Flood Factors scores are based on the likelihood and depth of water reaching a building's footprint, which is the literal outline a home would make if it were situated directly on the ground.
Property boundaries and footprints
Flood Factor scores come from First Street Foundation’s Flood Model. The model includes publicly available and 3rd party data to identify property boundaries and building footprints. A property boundary can be thought of as an outline of the individual lot of land, while building footprints refer to the outline of building structures on a property.
While this home has two large structures on the property, the pin is located on the larger building. Therefore, the Flood Factor for this property is based on the larger structure, where the pin is located.
Along with elevation data from the National Elevation Dataset (NED) managed by the United States Geological Survey (USGS), the flood model uses property boundaries and footprints to determine the likelihood of water on the ground reaching the lowest point of a building’s footprint. Where possible, the Flood Model calculates flood statistics based on the footprint of a home.
The black box indicates the home’s footprint, while the red outline signifies the property’s boundaries. A Flood Factor score is analyzed based on the depth of likelihood flooding will reach any point of the black box, or the home’s footprint.
It’s important to note that water reaching this boundary doesn't necessarily equate to water entering the home. How quickly the water reaches the building, how long it stays, and the building’s foundation type have a lot to do with the actual damage the home may experience.
For the majority of homes in the US, the elevation of the first floor of living space in a home corresponds to its footprint, but this varies from home to home. Homes with basements may experience more flooding at lower depths, while raised homes may be better protected from higher depths of flooding. Because the First Street Foundation Flood Model looks at risk to the building footprint, not the first floor elevation, elevated homes may still have high Flood Factors, and homes with basements may still have low Flood Factors.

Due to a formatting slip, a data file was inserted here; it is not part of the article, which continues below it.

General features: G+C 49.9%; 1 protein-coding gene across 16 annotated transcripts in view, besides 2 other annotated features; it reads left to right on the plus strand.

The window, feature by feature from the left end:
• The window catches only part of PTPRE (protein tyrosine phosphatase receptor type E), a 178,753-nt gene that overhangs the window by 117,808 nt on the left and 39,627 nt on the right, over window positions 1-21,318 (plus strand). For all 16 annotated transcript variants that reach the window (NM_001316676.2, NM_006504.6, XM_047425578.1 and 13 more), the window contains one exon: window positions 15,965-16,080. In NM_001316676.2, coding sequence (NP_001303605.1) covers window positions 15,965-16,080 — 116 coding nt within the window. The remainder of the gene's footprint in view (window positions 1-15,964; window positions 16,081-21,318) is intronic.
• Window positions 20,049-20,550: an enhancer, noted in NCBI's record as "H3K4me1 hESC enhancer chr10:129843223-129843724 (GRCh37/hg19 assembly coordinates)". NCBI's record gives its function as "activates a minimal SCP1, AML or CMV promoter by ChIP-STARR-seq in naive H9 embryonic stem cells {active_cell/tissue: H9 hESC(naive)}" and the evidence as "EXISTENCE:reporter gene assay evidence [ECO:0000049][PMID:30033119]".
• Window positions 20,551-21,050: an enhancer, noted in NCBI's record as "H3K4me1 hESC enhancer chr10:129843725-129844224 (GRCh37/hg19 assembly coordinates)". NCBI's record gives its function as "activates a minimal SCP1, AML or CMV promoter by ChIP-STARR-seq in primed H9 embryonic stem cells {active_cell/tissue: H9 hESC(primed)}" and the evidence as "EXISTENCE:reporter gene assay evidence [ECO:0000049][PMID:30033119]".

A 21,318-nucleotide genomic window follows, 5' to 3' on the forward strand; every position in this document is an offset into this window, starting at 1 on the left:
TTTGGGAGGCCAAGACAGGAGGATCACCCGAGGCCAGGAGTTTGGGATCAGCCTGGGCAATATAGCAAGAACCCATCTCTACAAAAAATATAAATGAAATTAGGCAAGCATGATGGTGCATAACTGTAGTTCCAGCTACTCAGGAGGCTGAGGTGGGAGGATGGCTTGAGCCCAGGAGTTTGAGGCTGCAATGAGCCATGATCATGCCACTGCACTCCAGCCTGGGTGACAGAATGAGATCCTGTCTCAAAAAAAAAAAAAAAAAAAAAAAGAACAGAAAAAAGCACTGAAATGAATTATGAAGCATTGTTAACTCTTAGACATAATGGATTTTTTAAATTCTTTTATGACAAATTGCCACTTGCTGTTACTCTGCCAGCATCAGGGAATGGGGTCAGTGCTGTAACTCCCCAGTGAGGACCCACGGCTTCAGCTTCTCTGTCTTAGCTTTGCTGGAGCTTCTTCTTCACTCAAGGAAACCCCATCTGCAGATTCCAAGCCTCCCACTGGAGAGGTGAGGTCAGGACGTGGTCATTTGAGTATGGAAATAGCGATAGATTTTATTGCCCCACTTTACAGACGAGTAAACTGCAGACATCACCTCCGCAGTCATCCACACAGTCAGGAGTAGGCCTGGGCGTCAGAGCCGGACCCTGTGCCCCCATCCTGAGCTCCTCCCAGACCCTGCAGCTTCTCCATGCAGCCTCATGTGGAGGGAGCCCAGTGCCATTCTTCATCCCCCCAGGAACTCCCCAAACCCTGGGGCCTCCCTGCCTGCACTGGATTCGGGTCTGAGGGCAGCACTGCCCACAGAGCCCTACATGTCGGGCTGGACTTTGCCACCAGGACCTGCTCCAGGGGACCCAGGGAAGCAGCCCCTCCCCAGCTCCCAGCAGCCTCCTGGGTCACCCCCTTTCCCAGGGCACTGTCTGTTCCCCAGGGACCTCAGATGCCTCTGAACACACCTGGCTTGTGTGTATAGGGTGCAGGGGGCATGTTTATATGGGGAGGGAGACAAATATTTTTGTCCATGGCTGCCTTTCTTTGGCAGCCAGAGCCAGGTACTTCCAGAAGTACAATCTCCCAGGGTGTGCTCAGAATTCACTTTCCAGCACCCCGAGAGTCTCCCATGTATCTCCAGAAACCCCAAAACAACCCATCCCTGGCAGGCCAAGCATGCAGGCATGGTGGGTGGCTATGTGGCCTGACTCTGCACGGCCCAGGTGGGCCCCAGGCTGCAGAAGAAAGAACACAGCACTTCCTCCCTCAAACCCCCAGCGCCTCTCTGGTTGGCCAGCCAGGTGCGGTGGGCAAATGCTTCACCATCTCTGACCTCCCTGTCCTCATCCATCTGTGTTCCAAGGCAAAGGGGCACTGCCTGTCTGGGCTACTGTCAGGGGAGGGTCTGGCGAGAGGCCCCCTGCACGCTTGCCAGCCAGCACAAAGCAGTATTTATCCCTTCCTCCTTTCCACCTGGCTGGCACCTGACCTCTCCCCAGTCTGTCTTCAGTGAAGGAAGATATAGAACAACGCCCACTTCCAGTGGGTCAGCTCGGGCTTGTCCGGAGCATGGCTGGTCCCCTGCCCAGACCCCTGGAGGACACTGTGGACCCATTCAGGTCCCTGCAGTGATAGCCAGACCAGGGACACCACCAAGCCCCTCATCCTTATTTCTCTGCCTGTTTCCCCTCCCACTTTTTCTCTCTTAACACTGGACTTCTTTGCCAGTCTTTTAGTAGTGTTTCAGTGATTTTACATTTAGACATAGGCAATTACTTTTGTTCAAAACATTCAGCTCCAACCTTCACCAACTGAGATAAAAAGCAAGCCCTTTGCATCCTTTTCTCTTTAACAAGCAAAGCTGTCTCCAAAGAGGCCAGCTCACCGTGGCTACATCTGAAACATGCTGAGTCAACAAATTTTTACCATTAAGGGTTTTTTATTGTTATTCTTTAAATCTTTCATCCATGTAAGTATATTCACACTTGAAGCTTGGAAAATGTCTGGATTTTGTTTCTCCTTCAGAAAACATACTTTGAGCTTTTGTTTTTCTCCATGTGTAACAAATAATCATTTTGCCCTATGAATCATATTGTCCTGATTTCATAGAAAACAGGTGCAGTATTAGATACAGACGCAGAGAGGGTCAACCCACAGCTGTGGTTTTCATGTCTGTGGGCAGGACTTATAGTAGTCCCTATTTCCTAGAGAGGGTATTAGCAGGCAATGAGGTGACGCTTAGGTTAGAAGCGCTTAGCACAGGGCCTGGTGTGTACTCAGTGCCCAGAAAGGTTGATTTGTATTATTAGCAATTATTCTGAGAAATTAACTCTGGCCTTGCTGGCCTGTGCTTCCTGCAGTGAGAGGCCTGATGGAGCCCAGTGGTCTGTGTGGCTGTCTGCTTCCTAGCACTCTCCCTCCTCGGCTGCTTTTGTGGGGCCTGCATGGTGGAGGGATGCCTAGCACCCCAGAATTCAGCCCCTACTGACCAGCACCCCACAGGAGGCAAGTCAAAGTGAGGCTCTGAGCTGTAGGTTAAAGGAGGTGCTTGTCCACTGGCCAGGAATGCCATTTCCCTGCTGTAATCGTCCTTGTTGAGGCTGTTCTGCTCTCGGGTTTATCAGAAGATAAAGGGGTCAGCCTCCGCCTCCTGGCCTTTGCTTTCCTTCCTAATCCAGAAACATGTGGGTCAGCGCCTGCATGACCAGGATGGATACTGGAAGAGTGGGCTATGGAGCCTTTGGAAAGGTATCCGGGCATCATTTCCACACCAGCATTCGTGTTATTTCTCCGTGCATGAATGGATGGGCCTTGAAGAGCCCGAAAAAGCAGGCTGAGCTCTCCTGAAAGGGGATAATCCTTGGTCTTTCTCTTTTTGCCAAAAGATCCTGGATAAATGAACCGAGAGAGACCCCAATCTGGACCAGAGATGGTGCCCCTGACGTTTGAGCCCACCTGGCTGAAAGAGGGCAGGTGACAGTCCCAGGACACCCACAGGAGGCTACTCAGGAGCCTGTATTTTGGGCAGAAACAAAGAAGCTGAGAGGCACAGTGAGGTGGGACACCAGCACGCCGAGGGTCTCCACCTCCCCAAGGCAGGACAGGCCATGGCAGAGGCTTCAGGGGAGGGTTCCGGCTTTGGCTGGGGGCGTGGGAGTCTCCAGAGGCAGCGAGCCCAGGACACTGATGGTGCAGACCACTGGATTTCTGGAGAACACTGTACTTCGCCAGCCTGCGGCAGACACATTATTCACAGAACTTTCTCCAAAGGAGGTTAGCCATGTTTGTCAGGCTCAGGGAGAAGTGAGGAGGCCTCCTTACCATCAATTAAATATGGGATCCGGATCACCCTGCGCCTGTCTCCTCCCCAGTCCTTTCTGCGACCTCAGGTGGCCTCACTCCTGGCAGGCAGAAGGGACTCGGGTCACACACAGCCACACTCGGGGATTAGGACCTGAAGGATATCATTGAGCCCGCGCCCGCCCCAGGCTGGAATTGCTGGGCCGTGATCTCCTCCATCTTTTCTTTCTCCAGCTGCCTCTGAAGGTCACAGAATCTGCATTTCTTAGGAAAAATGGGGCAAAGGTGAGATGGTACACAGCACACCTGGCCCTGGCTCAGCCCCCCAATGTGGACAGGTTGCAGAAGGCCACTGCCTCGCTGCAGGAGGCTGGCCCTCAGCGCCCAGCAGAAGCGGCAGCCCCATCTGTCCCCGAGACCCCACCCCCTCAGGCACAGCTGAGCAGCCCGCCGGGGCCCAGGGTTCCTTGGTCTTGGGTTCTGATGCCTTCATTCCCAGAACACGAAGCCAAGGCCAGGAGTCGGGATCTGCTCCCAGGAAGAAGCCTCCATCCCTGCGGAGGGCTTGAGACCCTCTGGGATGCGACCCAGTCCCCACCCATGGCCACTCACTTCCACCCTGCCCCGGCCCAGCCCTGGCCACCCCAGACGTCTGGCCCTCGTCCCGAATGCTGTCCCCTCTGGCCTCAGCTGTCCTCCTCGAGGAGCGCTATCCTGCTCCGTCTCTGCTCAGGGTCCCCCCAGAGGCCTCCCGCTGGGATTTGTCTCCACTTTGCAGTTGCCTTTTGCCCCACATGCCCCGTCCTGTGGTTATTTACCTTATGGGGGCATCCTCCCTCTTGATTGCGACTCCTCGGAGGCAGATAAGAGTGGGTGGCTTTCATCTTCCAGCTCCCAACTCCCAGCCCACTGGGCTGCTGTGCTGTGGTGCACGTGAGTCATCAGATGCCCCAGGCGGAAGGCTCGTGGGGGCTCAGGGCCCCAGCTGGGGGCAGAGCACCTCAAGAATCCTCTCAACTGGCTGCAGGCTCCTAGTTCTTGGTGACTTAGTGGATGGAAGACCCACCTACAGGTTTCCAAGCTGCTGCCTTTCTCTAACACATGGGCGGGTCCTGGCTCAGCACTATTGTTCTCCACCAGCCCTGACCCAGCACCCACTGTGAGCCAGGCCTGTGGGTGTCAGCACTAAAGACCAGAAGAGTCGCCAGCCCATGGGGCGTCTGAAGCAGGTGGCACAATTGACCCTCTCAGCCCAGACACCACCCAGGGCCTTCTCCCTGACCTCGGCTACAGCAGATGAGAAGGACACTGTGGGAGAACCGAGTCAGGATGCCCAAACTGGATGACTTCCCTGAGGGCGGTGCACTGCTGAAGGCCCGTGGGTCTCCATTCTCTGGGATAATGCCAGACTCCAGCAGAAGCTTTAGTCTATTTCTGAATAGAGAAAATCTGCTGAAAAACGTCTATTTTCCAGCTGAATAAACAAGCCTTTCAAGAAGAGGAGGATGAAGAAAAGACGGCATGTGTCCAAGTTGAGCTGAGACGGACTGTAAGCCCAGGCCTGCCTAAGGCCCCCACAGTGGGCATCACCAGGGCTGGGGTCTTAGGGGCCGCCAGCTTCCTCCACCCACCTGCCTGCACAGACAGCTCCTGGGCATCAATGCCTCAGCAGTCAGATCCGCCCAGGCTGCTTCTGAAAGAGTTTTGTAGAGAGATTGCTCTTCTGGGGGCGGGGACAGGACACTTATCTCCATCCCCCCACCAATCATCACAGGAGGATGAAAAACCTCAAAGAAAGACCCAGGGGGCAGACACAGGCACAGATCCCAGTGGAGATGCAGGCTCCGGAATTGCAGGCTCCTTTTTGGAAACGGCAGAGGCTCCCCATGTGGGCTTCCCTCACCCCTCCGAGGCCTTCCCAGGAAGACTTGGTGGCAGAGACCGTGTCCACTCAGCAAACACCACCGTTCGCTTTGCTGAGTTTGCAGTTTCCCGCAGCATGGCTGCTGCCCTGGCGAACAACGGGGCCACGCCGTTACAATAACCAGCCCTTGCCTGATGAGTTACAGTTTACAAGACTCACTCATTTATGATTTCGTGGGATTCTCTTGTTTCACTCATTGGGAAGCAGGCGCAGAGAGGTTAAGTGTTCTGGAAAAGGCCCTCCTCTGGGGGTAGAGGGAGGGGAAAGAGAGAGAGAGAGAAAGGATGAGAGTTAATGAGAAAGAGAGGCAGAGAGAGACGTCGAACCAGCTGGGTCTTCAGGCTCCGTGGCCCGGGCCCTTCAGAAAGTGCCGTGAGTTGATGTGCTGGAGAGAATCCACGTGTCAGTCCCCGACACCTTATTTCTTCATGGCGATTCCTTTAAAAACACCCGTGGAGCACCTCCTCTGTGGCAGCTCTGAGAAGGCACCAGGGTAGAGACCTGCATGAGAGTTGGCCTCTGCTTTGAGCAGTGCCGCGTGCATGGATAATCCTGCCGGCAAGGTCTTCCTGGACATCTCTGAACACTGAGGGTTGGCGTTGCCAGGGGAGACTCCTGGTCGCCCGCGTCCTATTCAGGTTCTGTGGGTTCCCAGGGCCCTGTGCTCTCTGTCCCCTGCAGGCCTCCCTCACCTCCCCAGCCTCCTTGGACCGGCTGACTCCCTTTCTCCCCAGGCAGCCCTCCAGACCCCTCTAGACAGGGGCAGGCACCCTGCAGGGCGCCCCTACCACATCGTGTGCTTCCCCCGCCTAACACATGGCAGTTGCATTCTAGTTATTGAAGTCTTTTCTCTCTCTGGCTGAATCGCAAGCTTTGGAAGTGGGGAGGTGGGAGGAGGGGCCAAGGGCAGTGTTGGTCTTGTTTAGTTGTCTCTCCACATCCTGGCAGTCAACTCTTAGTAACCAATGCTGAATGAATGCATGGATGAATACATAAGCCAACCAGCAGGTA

Homes with basements may experience more flooding at lower depths, while raised homes may be better protected from higher depths of flooding.
The changing environment
Flood Factor also takes into account how flood risks are likely to change over time with sea level rise and atmospheric changes over the next 30 years, which means even a property that hasn’t flooded in the recent past could still face flood risk in the future.
As the atmosphere warms, there is more evaporation and more water available for rain, which contributes to changing weather patterns and flood risks. Extreme rain events are increasing in duration, intensity, and frequency, which causes more urban and flash floods, and more flooding from overflowing rivers and streams.
Properties that have not experienced flooding previously, may flood over the next 30 years due to the changing climate.
A warmer atmosphere also means warmer oceans. Higher ocean surface temperatures fuel hurricanes and offshore storms with more water and power, so these systems reach further inland and further north, are more intense, and last longer.
Even a property located high atop a hill could have a relatively high Flood Factor if it’s in an area where heavy rain events are expected to become worse, and more frequent, over the next three decades.